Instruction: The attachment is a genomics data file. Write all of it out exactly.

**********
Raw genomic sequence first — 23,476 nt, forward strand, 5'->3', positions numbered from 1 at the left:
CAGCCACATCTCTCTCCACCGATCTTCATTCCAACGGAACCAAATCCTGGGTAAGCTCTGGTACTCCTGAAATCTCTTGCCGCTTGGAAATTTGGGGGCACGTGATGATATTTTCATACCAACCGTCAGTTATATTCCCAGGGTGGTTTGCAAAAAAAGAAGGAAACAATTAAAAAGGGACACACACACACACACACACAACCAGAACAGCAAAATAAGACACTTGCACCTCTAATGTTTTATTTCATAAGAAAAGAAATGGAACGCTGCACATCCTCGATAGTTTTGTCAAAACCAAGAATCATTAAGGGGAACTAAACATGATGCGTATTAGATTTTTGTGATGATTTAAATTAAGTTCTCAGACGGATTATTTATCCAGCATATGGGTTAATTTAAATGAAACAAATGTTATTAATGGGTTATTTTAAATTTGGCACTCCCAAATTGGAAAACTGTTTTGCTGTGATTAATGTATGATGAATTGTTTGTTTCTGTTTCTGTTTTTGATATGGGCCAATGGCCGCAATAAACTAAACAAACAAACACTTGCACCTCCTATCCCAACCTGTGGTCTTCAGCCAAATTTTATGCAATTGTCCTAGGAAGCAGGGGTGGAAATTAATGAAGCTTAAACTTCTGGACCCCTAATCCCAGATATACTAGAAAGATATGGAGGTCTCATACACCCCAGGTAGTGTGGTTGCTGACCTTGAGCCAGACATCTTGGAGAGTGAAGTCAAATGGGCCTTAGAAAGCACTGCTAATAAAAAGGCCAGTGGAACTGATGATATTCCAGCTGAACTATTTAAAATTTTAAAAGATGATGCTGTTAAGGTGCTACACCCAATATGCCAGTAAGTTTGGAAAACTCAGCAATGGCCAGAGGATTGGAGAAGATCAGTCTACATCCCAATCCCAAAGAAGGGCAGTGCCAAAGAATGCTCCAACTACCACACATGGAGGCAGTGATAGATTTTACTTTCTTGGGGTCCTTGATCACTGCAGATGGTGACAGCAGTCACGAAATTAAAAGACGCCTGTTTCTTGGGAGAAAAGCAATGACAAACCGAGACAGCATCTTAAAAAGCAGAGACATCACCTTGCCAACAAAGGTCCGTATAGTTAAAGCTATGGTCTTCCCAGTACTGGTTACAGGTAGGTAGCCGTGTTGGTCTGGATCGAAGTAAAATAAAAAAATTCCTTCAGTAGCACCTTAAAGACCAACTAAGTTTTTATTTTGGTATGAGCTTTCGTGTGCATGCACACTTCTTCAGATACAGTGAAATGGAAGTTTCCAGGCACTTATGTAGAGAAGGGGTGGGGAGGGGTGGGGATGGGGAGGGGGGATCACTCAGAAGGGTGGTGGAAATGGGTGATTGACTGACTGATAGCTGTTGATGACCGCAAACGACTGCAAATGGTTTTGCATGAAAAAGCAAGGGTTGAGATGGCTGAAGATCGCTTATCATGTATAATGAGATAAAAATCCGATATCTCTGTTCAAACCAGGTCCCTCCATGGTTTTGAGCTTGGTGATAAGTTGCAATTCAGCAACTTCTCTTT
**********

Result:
Raw genomic sequence first — 23,476 nt, forward strand, 5'->3', positions numbered from 1 at the left:
CAGCCACATCTCTCTCCACCGATCTTCATTCCAACGGAACCAAATCCTGGGTAAGCTCTGGTACTCCTGAAATCTCTTGCCGCTTGGAAATTTGGGGGCACGTGATGATATTTTCATACCAACCGTCAGTTATATTCCCAGGGTGGTTTGCAAAAAAAGAAGGAAACAATTAAAAAGGGACACACACACACACACACACAACCAGAACAGCAAAATAAGACACTTGCACCTCTAATGTTTTATTTCATAAGAAAAGAAATGGAACGCTGCACATCCTCGATAGTTTTGTCAAAACCAAGAATCATTAAGGGGAACTAAACATGATGCGTATTAGATTTTTGTGATGATTTAAATTAAGTTCTCAGACGGATTATTTATCCAGCATATGGGTTAATTTAAATGAAACAAATGTTATTAATGGGTTATTTTAAATTTGGCACTCCCAAATTGGAAAACTGTTTTGCTGTGATTAATGTATGATGAATTGTTTGTTTCTGTTTCTGTTTTTGATATGGGCCAATGGCCGCAATAAACTAAACAAACAAACACTTGCACCTCCTATCCCAACCTGTGGTCTTCAGCCAAATTTTATGCAATTGTCCTAGGAAGCAGGGGTGGAAATTAATGAAGCTTAAACTTCTGGACCCCTAATCCCAGATATACTAGAAAGATATGGAGGTCTCATACACCCCAGGTAGTGTGGTTGCTGACCTTGAGCCAGACATCTTGGAGAGTGAAGTCAAATGGGCCTTAGAAAGCACTGCTAATAAAAAGGCCAGTGGAACTGATGATATTCCAGCTGAACTATTTAAAATTTTAAAAGATGATGCTGTTAAGGTGCTACACCCAATATGCCAGTAAGTTTGGAAAACTCAGCAATGGCCAGAGGATTGGAGAAGATCAGTCTACATCCCAATCCCAAAGAAGGGCAGTGCCAAAGAATGCTCCAACTACCACACATGGAGGCAGTGATAGATTTTACTTTCTTGGGGTCCTTGATCACTGCAGATGGTGACAGCAGTCACGAAATTAAAAGACGCCTGTTTCTTGGGAGAAAAGCAATGACAAACCGAGACAGCATCTTAAAAAGCAGAGACATCACCTTGCCAACAAAGGTCCGTATAGTTAAAGCTATGGTCTTCCCAGTACTGGTTACAGGTAGGTAGCCGTGTTGGTCTGGATCGAAGTAAAATAAAAAAATTCCTTCAGTAGCACCTTAAAGACCAACTAAGTTTTTATTTTGGTATGAGCTTTCGTGTGCATGCACACTTCTTCAGATACAGTGAAATGGAAGTTTCCAGGCACTTATGTAGAGAAGGGGTGGGGAGGGGTGGGGATGGGGAGGGGGGATCACTCAGAAGGGTGGTGGAAATGGGTGATTGACTGACTGATAGCTGTTGATGACCGCAAACGACTGCAAATGGTTTTGCATGAAAAAGCAAGGGTTGAGATGGCTGAAGATCGCTTATCATGTATAATGAGATAAAAATCCGATATCTCTGTTCAAACCAGGTCCCTCCATGGTTTTGAGCTTGGTGATAAGTTGCAATTCAGCAACTTCTCTTT